STATE of Hawai‘i, Plaintiff-Appellee, v. Douglas NUPEISET, Defendant-Appellant.
Defendant-Appellant Douglas Nupeiset (Defendant) was convicted of murder in the second degree, Hawai‘i Revised Statutes (HRS) § 707-701.5 (1993),1 of Jeffery Fuller (Fuller), and sentenced to life imprisonment with the possibility of parole under a July 21, 1997 Judgment of Conviction and Sentence.
On July 29, 1997, Defendant appealed. He raises three arguments on appeal. As to his first argument, we hold that the first circuit court (the court) did not err in denying Defendant's motion for a mistrial based on a juror's passing acquaintance with Fuller's father. As to the second argument, we hold that with respect to the defense of defense of others, the court did not reversibly err in (a) striking paragraphs 8 and 9 of Defendant's supplemental jury instruction No. 3 (instruction 3) having to do with a defendant's duty to retreat, and (b) denying Defendant's supplemental jury instruction No. 4 (instruction 4) concerning a defendant's requisite knowledge of circumstances justifying use of force. As to his third argument, we hold the court was not required to instruct the jury on the “choice of evils” defense. Therefore, we affirm the Judgment of Conviction and Sentence.
Defendant's first argument is that the court abused its discretion in denying Defendant's motion for mistrial (the motion) based on a juror's acquaintance with Jerry Fuller, Fuller's father.
After the jury was sworn, the prosecutor informed the court that Fuller's father had recognized William Cross (Cross), the twelfth juror seated in the jury box:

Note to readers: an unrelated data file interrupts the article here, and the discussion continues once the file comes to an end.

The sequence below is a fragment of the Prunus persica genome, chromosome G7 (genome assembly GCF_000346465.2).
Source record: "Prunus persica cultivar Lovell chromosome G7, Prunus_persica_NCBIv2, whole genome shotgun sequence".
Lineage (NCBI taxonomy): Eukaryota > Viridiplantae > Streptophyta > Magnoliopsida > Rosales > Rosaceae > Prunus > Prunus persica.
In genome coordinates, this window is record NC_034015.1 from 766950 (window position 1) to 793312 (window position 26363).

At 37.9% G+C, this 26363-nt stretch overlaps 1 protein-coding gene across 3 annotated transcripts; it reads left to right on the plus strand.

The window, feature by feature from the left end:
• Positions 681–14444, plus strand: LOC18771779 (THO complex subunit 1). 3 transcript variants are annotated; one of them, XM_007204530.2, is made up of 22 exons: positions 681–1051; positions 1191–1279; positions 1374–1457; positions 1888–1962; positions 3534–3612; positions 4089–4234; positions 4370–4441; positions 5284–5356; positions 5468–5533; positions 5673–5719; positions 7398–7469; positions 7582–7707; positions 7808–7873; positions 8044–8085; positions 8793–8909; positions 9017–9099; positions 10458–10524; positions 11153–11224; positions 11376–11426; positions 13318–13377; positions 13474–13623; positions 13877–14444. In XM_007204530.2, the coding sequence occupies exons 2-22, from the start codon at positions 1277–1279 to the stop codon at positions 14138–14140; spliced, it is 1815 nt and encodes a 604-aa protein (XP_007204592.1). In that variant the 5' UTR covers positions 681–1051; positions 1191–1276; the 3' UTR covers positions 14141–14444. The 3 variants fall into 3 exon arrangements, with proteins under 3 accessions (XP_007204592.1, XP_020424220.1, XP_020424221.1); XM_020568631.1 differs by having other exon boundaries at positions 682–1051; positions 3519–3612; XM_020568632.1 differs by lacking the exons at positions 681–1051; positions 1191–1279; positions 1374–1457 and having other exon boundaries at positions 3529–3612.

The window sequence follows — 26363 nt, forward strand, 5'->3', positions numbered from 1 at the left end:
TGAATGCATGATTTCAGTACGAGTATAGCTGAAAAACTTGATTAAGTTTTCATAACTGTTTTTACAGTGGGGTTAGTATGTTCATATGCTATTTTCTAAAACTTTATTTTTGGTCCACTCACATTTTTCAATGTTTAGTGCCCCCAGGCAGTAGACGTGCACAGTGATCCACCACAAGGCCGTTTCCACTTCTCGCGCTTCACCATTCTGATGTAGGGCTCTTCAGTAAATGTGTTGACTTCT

[Prosecutor]: All he said was the victim-the juror in the white shirt. And apparently he's acquainted from, I guess, golf. I guess he played on opposing teams, or something of that nature in golf.
He had said that juror doesn't know his son. And I think, you know, that the reason he might-that he may not know him is because [Fuller]'s father and [Fuller] have been, I guess, estranged[. T]hey haven't seen each other for five years. I guess there was like a falling out with the father and son.
So I know we did say in the beginning-that the [c]ourt did read the indictment at the very beginning of the trial. And I think [Cross,] if he knew who the person was[,] he would have brought it to the [c]ourt's attention because I know that we did cover that in voir dire.
The court and counsel then examined Cross outside of the presence of the other jurors: